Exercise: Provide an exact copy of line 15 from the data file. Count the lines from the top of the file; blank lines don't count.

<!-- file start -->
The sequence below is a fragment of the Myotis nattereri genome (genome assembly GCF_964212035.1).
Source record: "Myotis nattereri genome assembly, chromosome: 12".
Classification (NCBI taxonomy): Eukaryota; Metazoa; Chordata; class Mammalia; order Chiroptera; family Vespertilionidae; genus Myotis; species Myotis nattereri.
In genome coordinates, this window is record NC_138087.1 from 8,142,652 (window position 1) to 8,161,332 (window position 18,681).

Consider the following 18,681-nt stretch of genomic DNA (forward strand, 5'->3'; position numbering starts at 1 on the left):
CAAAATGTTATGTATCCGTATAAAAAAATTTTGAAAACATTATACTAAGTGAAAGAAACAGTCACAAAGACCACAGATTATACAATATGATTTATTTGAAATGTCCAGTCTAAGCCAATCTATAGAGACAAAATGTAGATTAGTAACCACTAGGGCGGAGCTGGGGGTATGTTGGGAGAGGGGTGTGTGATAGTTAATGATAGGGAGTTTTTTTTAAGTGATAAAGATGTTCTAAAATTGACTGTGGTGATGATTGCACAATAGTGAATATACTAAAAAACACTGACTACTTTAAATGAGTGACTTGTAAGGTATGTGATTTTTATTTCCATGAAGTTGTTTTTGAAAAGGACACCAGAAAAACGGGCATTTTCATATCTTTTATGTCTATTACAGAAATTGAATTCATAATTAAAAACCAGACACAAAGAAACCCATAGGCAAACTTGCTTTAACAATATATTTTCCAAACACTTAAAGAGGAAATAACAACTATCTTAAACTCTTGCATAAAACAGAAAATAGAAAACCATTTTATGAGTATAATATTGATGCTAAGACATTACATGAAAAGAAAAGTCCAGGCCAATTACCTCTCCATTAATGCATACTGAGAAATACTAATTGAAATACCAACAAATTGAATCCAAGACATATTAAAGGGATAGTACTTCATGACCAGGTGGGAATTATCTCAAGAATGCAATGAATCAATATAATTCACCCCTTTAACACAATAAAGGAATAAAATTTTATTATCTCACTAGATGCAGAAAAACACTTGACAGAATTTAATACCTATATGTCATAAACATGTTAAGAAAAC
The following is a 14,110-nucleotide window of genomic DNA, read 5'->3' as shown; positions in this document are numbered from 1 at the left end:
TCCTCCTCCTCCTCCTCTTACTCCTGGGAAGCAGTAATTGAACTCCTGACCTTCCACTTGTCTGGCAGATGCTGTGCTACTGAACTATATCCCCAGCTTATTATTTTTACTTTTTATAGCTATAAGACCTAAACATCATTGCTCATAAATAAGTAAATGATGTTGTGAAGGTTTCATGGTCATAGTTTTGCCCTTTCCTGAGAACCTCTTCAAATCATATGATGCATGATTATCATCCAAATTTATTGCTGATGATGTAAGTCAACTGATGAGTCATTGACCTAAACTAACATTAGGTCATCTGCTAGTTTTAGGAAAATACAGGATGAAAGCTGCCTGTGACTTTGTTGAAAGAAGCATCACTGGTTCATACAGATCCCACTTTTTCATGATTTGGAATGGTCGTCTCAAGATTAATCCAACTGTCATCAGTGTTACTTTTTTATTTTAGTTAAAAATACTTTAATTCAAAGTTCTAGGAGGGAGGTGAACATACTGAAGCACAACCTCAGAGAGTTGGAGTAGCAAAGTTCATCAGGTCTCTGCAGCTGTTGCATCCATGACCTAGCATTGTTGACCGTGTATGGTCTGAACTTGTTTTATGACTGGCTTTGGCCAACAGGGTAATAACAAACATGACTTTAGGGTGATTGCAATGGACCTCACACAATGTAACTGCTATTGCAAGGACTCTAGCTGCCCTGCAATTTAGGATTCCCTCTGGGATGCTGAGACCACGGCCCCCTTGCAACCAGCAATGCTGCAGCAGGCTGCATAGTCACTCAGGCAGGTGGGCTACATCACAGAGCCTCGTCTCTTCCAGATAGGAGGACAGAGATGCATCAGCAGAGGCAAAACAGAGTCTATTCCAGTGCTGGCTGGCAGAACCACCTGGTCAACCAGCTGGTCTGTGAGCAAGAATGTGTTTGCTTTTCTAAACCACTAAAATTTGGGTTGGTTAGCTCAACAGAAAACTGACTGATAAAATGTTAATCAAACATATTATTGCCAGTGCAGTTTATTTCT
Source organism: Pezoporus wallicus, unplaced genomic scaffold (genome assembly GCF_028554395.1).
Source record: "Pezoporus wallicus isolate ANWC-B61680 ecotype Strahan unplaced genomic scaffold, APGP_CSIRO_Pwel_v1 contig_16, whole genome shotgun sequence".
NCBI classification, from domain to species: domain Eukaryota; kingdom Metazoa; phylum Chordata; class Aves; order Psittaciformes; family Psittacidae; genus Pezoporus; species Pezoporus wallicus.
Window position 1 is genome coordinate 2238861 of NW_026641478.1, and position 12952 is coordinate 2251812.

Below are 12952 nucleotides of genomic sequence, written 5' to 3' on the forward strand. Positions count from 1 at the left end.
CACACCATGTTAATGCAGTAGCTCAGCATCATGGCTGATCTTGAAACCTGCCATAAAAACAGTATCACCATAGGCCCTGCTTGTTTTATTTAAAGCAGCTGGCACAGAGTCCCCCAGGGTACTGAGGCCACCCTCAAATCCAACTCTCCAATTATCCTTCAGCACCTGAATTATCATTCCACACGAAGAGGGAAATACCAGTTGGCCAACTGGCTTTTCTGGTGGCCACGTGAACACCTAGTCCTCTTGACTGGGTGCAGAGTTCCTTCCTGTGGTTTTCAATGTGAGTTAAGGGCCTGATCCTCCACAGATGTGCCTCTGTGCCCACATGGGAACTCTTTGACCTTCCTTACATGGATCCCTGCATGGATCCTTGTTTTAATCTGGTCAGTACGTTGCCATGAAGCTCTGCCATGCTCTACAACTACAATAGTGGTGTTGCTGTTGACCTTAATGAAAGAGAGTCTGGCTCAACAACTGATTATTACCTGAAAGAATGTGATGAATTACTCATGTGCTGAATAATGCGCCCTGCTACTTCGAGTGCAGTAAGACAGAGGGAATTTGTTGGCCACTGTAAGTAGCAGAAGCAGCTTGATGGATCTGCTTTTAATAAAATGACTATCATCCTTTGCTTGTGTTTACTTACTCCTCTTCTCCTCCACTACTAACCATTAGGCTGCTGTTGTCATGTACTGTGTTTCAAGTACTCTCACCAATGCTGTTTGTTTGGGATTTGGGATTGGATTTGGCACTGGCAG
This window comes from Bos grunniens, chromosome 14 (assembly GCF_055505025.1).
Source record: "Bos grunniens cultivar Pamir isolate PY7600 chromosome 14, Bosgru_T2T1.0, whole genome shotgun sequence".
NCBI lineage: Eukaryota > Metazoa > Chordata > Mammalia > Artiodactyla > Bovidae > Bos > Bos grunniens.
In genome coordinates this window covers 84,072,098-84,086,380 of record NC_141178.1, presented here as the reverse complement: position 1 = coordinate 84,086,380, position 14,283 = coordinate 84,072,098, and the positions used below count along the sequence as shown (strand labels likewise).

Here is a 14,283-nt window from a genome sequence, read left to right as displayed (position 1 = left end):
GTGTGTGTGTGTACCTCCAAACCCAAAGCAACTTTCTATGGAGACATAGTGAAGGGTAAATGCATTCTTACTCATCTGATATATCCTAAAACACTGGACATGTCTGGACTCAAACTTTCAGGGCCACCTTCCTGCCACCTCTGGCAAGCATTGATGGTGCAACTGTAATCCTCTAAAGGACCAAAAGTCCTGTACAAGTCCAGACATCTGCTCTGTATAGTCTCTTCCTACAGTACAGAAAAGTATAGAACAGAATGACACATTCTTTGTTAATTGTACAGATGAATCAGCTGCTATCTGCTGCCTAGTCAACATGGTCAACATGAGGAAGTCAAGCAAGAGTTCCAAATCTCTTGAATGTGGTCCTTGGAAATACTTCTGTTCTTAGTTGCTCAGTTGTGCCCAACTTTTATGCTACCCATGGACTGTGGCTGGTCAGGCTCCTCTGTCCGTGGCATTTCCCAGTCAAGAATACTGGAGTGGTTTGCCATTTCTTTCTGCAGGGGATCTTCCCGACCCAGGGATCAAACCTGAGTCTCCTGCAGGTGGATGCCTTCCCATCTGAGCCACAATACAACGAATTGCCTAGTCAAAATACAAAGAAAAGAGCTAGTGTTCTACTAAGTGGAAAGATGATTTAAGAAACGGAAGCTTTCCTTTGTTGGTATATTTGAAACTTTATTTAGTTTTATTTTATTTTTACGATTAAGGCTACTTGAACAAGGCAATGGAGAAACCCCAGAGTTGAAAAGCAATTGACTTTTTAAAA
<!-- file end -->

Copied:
This window comes from Bos grunniens, chromosome 14 (assembly GCF_055505025.1).